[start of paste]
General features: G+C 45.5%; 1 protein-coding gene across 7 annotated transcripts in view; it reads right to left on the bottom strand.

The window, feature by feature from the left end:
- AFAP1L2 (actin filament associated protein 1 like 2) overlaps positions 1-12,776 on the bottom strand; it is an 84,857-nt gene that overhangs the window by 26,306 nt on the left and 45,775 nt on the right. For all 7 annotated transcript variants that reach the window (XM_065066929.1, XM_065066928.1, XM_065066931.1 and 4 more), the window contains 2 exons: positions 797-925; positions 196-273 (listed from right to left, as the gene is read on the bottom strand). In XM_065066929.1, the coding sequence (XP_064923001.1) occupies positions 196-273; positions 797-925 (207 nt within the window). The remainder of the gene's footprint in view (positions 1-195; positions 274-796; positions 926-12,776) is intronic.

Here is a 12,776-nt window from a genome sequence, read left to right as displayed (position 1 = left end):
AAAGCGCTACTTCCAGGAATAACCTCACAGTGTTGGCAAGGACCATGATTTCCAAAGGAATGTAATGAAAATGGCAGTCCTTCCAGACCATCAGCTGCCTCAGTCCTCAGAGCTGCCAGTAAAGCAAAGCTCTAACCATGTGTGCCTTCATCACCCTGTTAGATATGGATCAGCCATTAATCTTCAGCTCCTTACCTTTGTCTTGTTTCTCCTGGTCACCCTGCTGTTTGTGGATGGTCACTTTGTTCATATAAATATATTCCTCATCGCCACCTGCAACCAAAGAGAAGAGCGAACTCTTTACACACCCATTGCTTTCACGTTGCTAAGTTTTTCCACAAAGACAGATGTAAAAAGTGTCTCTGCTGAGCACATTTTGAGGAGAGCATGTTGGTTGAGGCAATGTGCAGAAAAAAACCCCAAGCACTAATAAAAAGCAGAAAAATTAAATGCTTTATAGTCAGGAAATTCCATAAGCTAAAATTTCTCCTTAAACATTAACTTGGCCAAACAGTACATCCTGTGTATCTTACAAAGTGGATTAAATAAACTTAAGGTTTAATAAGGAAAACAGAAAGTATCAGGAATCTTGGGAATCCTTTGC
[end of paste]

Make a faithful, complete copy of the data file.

General features: G+C 45.5%; 1 protein-coding gene across 7 annotated transcripts in view; it reads right to left on the bottom strand.

The window, feature by feature from the left end:
- AFAP1L2 (actin filament associated protein 1 like 2) overlaps positions 1-12,776 on the bottom strand; it is an 84,857-nt gene that overhangs the window by 26,306 nt on the left and 45,775 nt on the right. For all 7 annotated transcript variants that reach the window (XM_065066929.1, XM_065066928.1, XM_065066931.1 and 4 more), the window contains 2 exons: positions 797-925; positions 196-273 (listed from right to left, as the gene is read on the bottom strand). In XM_065066929.1, the coding sequence (XP_064923001.1) occupies positions 196-273; positions 797-925 (207 nt within the window). The remainder of the gene's footprint in view (positions 1-195; positions 274-796; positions 926-12,776) is intronic.

Here is a 12,776-nt window from a genome sequence, read left to right as displayed (position 1 = left end):
AAAGCGCTACTTCCAGGAATAACCTCACAGTGTTGGCAAGGACCATGATTTCCAAAGGAATGTAATGAAAATGGCAGTCCTTCCAGACCATCAGCTGCCTCAGTCCTCAGAGCTGCCAGTAAAGCAAAGCTCTAACCATGTGTGCCTTCATCACCCTGTTAGATATGGATCAGCCATTAATCTTCAGCTCCTTACCTTTGTCTTGTTTCTCCTGGTCACCCTGCTGTTTGTGGATGGTCACTTTGTTCATATAAATATATTCCTCATCGCCACCTGCAACCAAAGAGAAGAGCGAACTCTTTACACACCCATTGCTTTCACGTTGCTAAGTTTTTCCACAAAGACAGATGTAAAAAGTGTCTCTGCTGAGCACATTTTGAGGAGAGCATGTTGGTTGAGGCAATGTGCAGAAAAAAACCCCAAGCACTAATAAAAAGCAGAAAAATTAAATGCTTTATAGTCAGGAAATTCCATAAGCTAAAATTTCTCCTTAAACATTAACTTGGCCAAACAGTACATCCTGTGTATCTTACAAAGTGGATTAAATAAACTTAAGGTTTAATAAGGAAAACAGAAAGTATCAGGAATCTTGGGAATCCTTTGC